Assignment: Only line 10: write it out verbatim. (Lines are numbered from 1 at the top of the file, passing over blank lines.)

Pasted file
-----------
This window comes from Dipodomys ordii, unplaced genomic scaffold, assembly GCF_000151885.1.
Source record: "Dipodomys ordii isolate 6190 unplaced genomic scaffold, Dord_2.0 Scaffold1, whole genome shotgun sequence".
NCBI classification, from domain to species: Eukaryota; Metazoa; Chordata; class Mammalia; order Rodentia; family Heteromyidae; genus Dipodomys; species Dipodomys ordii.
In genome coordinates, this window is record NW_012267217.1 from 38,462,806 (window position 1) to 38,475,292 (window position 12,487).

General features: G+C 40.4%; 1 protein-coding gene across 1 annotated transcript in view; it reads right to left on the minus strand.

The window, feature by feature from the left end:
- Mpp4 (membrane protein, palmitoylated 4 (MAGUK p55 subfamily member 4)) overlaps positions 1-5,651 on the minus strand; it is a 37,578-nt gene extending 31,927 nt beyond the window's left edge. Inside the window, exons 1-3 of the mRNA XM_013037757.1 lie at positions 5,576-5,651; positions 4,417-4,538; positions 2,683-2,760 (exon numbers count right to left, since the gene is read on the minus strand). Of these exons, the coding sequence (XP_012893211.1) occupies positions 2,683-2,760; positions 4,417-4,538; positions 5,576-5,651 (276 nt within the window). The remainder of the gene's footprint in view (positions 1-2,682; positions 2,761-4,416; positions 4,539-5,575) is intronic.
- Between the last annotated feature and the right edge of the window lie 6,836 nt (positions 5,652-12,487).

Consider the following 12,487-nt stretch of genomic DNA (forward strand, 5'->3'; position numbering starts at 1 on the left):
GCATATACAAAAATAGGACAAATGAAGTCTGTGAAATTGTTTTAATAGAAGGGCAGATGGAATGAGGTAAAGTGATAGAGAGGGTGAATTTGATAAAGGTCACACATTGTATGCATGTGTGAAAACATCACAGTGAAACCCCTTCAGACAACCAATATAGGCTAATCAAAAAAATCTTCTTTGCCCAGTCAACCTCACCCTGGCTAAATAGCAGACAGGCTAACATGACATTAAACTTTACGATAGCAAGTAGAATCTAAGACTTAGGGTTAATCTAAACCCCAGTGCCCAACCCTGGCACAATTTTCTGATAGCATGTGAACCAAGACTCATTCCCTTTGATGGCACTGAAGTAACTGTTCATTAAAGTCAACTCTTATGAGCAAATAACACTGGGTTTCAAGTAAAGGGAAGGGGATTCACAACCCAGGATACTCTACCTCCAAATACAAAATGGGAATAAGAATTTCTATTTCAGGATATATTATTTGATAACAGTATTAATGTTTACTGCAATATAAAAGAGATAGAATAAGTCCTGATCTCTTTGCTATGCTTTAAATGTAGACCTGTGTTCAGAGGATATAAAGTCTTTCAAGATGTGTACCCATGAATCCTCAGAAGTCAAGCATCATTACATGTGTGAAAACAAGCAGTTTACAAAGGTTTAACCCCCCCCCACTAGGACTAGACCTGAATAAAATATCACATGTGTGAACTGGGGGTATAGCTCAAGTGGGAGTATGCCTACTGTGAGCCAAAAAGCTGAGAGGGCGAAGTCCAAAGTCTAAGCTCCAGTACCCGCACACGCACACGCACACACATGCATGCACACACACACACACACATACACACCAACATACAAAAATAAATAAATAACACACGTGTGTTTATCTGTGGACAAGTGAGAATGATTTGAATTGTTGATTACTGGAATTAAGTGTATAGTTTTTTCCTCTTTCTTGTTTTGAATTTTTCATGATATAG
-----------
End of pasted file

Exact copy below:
GCATATACAAAAATAGGACAAATGAAGTCTGTGAAATTGTTTTAATAGAAGGGCAGATGGAATGAGGTAAAGTGATAGAGAGGGTGAATTTGATAAAGGTCACACATTGTATGCATGTGTGAAAACATCACAGTGAAACCCCTTCAGACAACCAATATAGGCTAATCAAAAAAATCTTCTTTGCCCAGTCAACCTCACCCTGGCTAAATAGCAGACAGGCTAACATGACATTAAACTTTACGATAGCAAGTAGAATCTAAGACTTAGGGTTAATCTAAACCCCAGTGCCCAACCCTGGCACAATTTTCTGATAGCATGTGAACCAAGACTCATTCCCTTTGATGGCACTGAAGTAACTGTTCATTAAAGTCAACTCTTATGAGCAAATAACACTGGGTTTCAAGTAAAGGGAAGGGGATTCACAACCCAGGATACTCTACCTCCAAATACAAAATGGGAATAAGAATTTCTATTTCAGGATATATTATTTGATAACAGTATTAATGTTTACTGCAATATAAAAGAGATAGAATAAGTCCTGATCTCTTTGCTATGCTTTAAATGTAGACCTGTGTTCAGAGGATATAAAGTCTTTCAAGATGTGTACCCATGAATCCTCAGAAGTCAAGCATCATTACATGTGTGAAAACAAGCAGTTTACAAAGGTTTAACCCCCCCCCACTAGGACTAGACCTGAATAAAATATCACATGTGTGAACTGGGGGTATAGCTCAAGTGGGAGTATGCCTACTGTGAGCCAAAAAGCTGAGAGGGCGAAGTCCAAAGTCTAAGCTCCAGTACCCGCACACGCACACGCACACACATGCATGCACACACACACACACACATACACACCAACATACAAAAATAAATAAATAACACACGTGTGTTTATCTGTGGACAAGTGAGAATGATTTGAATTGTTGATTACTGGAATTAAGTGTATAGTTTTTTCCTCTTTCTTGTTTTGAATTTTTCATGATATAG